Gian, mate, where are you? ... don't fight against COIN initiatives, use those professorial skills to rage against poor expression and prose. We are drowning it , Orwell is spinning in his grave.

    Aghh!

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    Quote Originally Posted by Mark O'Neill View Post
    I may not be a smart man but I know post modernist babble when I see it.
    This should help, Mark:

    HOW TO SPEAK AND WRITE POSTMODERN

    by Stephen Katz, Associate Professor, Sociology, Trent University, Peterborough, Ontario, Canada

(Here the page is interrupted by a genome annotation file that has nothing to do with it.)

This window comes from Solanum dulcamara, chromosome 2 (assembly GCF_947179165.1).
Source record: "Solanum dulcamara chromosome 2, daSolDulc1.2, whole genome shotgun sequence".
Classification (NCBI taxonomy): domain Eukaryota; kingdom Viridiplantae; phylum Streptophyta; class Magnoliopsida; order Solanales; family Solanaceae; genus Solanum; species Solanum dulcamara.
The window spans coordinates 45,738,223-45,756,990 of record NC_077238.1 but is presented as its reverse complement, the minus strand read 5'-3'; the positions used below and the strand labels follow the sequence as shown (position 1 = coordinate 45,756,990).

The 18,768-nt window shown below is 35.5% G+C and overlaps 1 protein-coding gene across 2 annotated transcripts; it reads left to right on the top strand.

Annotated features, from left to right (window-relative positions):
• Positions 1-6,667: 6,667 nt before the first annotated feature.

Postmodernism has been the buzzword in academia for the last decade. Books, journal articles, conference themes and university courses have resounded to the debates about postmodernism that focus on the uniqueness of our times, where computerization, the global economy and the media have irrevocably transformed all forms of social engagement. As a professor of sociology who teaches about culture, I include myself in this environment. Indeed, I have a great interest in postmodernism both as an intellectual movement and as a practical problem. In my experience there seems to be a gulf between those who see the postmodern turn as a neo-conservative reupholstering of the same old corporate trappings, and those who see it as a long overdue break with modernist doctrines in education, aesthetics and politics. Of course there are all kinds of positions in between, depending upon how one sorts out the optimum route into the next millennium.